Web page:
I spent some time last night getting used to the IB system and making paper trades in NASDAQ 100, 10 year bond, and Australian Dollar futures. Someone posted recently in response to one of my blogposts that trading all three would be like having three full time jobs, if trading QQQQ was like a full time job. I don't think so but it is hard to execute a paper trading strategy and a real trading strategy at the same time if they are not identical and you also have another real full time job... This morning I was feeling rather nervous, not because I would lose "money" on the paper trading but that it was taking my attention away from the real trading and some time today I need to get a lot of other work done. Being a professor gives me a lot of flexibility about when I do a large portion of my work, but it still has to get done... So I closed out the paper trades and either later today or tomorrow I will take a look at the daily statement generated to get familiar with that. IB also update your account value on the fly and I found some quirks in that, some of which may just be bugs in the paper trading simulation. One is that the standalone Trader Workstation (TWS) gives you the current profit and loss and realized and unrealized portions on each position. But when I opened a chart (which is initially disabled on new accounts) all that disappeared! The browser based version of TWS didn't seem to give me that at all. I will have to check my real account. Also I didn't really understand how they compute various of the figures regarding margin - there doesn't seem to be much rationale. I asked an experienced futures trader and he said he didn't understand it either. I would have expected that the initial required margin would be moved into my "commodities account" and then that value would fluctuate with the profit and loss. But the amount is somewhere between the initial and maintenance margin. I should probably do some deliberately "money" losing trades and see what happens when the maintenance margin is hit. The charts are pretty flexible though as slightly less user friendly (not surprising) than those in Ameritrade. They don't look as dynamic as Ameritrade's charts - but if you look closely they show exactly the same information.

Monday, October 30, 2006

My First Paper Trade

Bought 13 Australian Dollar contracts @ 0.7675. IB gives you $1M in imaginary play money and the underlying value of an Australian Dollar futures contract is $A100,000. So hedging $US1M into AUD requires 13 contracts. Now I am looking through all the reports generated to try to understand what happened. A bonus of IB is all the contextual help menus are very useful.

Paying Money Overseas

Paying money overseas gets easier and easier as credit card payments get more widespread internationally. But sometimes you need to pay in foreign currency. It isn't hard to do this if you know how. You go to your bank and either buy an international money order and mail it or wire the money to an account directly. But you need to know. I was just talking to my mother today. We are still trying to get money from the German government in compensation for property that was seized by the Nazi regime. As an aside, this is one reason I'm not a big fan of real estate as an investment. It is a long story - the property is in Eastern Germany and until 1989 there was no way to get anything from the Communist government of the Deutsche Demokratische Republik. Some time after 1989 (1995) we were contacted by a lawyer that we could make a claim and since then we have been in process. We have received some money. My mother decided to split our share of the value between my brother and I. So far I've received about $7000. This was my share of one of our properties. Now we are trying to get the money for the second property and several months ago the German government required us to pay a small number of Euros as a fee to get to the next stage. Finally, today I understood that the reason this is still held up is instead of paying in Euros my mother sent a personal check in Sterling drawn on her bank in London. Obviously the check hasn't been cashed. It would probably cost the government agency there about as much to cash a personal check in foreign currency as the fee is worth... Her reason why she didn't send payment in Euros is that the bank where she lives gave her a hard time about paying in Euro. I can't really get a straight answer why. I think they just told her it would cost a lot and discouraged her so she took the "easy" way out and sent a personal check in the wrong currency. I told her to phone the lawyer and tell him what she did and what can she or he do next.... Hopefully soon this story will finally be over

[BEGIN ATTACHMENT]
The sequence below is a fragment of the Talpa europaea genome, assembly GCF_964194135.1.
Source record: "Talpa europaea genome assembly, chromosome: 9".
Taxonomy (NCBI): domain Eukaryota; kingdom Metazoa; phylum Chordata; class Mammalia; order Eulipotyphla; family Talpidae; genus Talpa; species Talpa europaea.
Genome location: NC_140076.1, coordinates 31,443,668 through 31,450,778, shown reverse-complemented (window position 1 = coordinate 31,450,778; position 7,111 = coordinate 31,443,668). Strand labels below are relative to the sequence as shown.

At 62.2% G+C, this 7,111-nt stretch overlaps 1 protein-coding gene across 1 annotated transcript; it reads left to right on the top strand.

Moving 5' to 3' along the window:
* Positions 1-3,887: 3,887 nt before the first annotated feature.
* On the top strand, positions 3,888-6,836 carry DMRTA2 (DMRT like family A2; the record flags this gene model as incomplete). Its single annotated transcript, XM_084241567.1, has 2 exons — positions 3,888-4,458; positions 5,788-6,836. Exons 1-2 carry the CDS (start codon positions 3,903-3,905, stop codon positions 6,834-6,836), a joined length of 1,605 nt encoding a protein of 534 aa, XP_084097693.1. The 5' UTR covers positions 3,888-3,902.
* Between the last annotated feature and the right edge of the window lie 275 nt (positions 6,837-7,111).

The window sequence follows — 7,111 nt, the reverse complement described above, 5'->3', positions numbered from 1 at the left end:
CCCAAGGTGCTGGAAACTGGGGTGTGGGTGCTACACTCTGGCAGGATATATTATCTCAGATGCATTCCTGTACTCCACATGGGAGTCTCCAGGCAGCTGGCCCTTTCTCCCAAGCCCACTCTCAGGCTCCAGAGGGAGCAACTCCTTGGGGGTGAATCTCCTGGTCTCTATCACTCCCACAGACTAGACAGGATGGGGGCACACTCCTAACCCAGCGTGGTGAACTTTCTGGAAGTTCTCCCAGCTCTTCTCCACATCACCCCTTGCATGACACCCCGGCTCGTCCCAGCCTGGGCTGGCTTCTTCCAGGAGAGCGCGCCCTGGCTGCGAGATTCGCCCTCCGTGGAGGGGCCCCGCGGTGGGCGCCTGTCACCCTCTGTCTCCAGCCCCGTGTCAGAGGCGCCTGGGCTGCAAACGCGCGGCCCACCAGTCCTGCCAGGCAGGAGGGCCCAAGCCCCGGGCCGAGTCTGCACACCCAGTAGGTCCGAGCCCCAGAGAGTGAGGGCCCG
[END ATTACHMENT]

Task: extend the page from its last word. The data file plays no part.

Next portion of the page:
Saturday, October 28, 2006

And Today Wasn't

a good trading day. I closed out the MSFT trade for a profit which was the only good thing that happened. HCBK was downgraded by Merrill Lynch. The model predicted a turning point at last night's close, but if the stochastic rose above 80 that turning point would be negated. So the stochastic was above 80 until around midday when the market suddenly fell. I was still convinced the uptrend was continuing though so I tried to go long part way into the fall after getting stopped out. Bad move.... Oh well, I didn't lose as much as I made yesterday. It now does seem that we are back in a downtrend.

Friday, October 27, 2006

Market Update

In my existing accounts I bought some Microsoft shares this morning in anticipation of this evening's earnings release. I remain long QQQQ. The model is long but tomorrow could be a turning point unless the stochastic rises above 80. If today's close is strong that is possible. At the moment the market is down a bit due to the fall in new home prices announced at 10am of 9.7% since September 2005. This was the biggest fall year on year since that index started keeping records. Sales of new homes though increased and the housing sector ETF, XHB is up.